The task of designing, delivering and sustaining primary, secondary and tertiary education in rural Scotland is complex and challenging.
The means and method of achieving such will always be open to permutation and debate and rightly so.
Failure in many areas of Scotland, but particularly here in Shetland, to achieve a consensus that balances educational need with available resources reflects just how difficult this task is. This should never prevent us from trying, however hard and sometimes unpalatable the task.
The tactics of (1) “kicking the can” further and further up the road, (2) seeking a moratorium to effectively ring-fence the largest area of local authority spend, (3) leaving other service areas on their own to face the challenge of demand perennially being ahead of available resources may all appear to be attractive options. As a strategy for these islands however they are at best myopic and at worst selfish.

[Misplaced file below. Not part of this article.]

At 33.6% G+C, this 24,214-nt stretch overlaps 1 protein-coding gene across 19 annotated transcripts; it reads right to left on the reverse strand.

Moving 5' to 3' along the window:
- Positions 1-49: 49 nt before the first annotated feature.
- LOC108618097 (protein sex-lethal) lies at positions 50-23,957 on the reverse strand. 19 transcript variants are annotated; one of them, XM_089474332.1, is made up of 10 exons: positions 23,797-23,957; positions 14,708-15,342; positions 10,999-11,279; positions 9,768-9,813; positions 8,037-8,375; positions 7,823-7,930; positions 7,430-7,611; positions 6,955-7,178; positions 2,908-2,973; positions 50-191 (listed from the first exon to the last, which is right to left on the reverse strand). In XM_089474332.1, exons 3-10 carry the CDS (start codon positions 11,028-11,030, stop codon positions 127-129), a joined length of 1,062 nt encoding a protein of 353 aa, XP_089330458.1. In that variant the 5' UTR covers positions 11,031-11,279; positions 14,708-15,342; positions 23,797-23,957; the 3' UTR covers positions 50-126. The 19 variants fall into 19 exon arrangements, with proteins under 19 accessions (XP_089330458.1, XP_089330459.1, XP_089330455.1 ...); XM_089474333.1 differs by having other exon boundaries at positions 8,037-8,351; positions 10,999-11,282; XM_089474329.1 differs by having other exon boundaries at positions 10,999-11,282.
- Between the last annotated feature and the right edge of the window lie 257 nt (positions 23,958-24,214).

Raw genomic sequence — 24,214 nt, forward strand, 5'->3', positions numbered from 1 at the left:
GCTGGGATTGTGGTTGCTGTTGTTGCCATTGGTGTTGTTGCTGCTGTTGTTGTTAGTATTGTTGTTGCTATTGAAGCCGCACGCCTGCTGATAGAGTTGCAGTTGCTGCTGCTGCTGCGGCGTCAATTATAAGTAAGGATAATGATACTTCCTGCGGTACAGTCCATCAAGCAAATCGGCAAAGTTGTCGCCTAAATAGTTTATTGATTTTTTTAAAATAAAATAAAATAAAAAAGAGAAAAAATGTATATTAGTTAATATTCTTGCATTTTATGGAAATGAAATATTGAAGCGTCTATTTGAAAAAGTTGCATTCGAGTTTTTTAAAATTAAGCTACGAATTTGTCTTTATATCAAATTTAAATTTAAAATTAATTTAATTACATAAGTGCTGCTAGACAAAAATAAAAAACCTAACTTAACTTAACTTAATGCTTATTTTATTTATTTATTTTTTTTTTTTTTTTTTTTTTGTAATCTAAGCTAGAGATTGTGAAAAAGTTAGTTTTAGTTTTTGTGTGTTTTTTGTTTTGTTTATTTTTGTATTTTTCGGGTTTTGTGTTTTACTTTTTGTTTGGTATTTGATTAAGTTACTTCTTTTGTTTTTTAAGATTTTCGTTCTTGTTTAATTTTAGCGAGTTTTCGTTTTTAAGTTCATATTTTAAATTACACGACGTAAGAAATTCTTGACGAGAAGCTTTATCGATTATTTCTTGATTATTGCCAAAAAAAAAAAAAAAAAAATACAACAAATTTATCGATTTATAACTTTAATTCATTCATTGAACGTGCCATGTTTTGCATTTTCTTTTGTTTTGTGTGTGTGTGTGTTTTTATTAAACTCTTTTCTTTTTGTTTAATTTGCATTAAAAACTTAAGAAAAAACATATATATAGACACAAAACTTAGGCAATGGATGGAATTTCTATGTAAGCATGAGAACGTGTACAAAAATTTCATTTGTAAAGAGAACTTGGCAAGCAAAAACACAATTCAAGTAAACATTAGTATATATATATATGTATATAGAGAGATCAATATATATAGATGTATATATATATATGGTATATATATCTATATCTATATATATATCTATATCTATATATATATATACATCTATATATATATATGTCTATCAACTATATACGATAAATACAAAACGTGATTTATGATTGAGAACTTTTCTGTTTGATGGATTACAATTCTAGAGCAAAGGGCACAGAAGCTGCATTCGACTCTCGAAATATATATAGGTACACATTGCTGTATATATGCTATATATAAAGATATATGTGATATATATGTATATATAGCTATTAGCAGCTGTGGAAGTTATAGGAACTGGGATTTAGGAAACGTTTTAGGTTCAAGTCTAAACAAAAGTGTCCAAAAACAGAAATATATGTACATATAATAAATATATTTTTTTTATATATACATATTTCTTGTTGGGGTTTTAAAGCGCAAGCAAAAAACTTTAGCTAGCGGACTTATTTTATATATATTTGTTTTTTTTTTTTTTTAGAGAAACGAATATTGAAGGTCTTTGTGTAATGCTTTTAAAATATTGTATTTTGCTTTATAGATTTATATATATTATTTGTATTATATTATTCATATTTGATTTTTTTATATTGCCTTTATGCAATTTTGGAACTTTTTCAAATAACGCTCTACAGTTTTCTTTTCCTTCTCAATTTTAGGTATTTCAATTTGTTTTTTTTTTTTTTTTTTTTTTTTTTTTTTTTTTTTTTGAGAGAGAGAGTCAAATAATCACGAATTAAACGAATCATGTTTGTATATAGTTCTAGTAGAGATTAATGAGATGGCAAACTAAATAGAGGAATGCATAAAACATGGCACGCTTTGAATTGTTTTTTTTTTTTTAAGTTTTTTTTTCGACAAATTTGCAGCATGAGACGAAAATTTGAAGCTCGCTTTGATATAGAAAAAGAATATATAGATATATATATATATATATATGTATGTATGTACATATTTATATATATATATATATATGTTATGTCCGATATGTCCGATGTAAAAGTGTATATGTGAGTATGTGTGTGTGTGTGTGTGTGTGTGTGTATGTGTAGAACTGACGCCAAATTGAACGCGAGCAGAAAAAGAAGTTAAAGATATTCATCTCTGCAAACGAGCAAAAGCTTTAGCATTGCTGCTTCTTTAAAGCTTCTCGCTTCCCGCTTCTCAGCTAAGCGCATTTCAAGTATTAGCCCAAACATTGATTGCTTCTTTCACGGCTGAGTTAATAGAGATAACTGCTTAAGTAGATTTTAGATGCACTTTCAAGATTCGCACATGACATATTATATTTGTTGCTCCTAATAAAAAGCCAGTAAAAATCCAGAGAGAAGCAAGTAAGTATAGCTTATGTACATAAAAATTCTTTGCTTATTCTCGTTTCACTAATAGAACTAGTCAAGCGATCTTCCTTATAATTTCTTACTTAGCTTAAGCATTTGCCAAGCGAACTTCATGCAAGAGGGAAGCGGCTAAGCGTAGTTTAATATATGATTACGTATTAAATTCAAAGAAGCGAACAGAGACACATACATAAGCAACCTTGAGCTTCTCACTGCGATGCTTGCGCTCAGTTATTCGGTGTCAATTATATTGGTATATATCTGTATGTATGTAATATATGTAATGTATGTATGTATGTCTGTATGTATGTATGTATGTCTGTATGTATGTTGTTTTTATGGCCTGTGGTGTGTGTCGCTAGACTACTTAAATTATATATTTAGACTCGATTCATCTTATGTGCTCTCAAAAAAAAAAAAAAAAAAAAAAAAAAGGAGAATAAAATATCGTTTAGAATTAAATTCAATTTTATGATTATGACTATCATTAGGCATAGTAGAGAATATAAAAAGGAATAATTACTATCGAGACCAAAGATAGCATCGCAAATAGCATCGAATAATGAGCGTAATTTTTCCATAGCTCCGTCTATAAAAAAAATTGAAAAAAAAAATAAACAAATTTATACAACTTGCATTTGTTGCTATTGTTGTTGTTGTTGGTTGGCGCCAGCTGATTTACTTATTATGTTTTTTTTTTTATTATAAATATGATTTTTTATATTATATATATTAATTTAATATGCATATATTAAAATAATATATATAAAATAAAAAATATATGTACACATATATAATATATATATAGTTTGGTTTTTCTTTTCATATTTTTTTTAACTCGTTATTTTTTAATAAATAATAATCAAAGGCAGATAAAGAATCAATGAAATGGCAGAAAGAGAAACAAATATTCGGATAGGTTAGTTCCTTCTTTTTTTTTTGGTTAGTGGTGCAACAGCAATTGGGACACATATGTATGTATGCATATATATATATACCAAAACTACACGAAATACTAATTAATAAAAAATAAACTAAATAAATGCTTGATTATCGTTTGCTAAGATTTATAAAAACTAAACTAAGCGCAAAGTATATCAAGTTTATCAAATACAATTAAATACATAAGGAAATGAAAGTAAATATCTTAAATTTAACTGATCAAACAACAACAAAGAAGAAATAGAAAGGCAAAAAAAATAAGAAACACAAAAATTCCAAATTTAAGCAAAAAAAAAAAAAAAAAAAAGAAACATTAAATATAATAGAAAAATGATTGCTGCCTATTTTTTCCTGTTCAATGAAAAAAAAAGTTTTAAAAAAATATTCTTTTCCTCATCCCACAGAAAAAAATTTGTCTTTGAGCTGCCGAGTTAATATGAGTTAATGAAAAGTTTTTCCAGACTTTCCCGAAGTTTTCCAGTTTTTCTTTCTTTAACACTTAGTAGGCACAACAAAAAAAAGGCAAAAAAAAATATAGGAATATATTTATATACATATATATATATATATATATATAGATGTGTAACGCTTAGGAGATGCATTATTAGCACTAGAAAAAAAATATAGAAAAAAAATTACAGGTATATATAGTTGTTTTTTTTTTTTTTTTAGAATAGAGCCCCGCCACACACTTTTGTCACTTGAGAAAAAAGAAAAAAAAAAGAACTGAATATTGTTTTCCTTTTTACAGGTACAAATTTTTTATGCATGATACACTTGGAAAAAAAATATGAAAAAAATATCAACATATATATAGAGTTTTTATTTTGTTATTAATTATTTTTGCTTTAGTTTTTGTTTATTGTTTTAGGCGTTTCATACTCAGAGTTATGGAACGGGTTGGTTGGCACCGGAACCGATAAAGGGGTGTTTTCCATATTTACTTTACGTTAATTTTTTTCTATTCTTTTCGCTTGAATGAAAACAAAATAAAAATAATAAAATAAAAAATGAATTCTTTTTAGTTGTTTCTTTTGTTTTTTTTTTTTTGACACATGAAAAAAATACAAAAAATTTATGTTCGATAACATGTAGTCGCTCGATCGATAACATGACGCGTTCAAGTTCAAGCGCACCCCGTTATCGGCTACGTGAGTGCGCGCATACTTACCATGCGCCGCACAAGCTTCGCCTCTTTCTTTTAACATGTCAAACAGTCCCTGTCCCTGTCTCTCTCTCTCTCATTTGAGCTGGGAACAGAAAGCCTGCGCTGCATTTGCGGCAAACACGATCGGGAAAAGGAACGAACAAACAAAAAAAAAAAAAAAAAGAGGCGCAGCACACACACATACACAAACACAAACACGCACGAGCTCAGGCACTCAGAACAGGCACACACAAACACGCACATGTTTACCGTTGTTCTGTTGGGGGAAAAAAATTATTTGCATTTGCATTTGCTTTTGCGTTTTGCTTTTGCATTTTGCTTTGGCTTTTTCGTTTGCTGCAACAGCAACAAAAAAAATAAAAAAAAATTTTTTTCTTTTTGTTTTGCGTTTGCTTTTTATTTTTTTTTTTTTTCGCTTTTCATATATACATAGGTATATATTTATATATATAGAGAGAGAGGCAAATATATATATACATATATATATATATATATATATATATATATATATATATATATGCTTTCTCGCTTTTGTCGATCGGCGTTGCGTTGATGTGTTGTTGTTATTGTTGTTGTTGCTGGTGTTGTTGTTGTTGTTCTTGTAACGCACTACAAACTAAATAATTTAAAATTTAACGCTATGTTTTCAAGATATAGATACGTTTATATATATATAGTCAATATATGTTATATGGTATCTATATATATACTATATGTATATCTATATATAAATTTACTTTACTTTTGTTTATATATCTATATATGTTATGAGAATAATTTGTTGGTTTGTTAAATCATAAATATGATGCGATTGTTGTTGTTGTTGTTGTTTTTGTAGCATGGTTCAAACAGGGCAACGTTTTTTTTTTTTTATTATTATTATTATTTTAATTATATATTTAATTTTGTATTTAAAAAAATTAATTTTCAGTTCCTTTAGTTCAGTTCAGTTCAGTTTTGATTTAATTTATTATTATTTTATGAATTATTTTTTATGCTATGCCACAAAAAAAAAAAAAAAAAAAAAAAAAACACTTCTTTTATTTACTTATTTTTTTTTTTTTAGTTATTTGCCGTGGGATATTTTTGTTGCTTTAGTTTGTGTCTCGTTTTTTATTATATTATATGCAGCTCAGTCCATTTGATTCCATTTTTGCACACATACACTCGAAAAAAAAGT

Against this backdrop it was extremely disappointing to read the tone and content in sections of the SIC chief under fire over school closure decision (SN, 11/03/15) article and the language on display in the Asset stripping (SN, 11/03/15) letter from Jeremy Sansom.
To reduce this challenge to one of aggressive invective and personal attack does nothing to help resolve a problem where the consequences of failure will face us all, not just one section of our society.
It is also a poor example to set for the children and students that we seek to offer the best opportunity in life that we can collectively craft from the finite resources available to us.
The decision to discontinue the consultations (issues of merit and legality aside) offers us all the chance to reflect. A mirror might be a good place to start…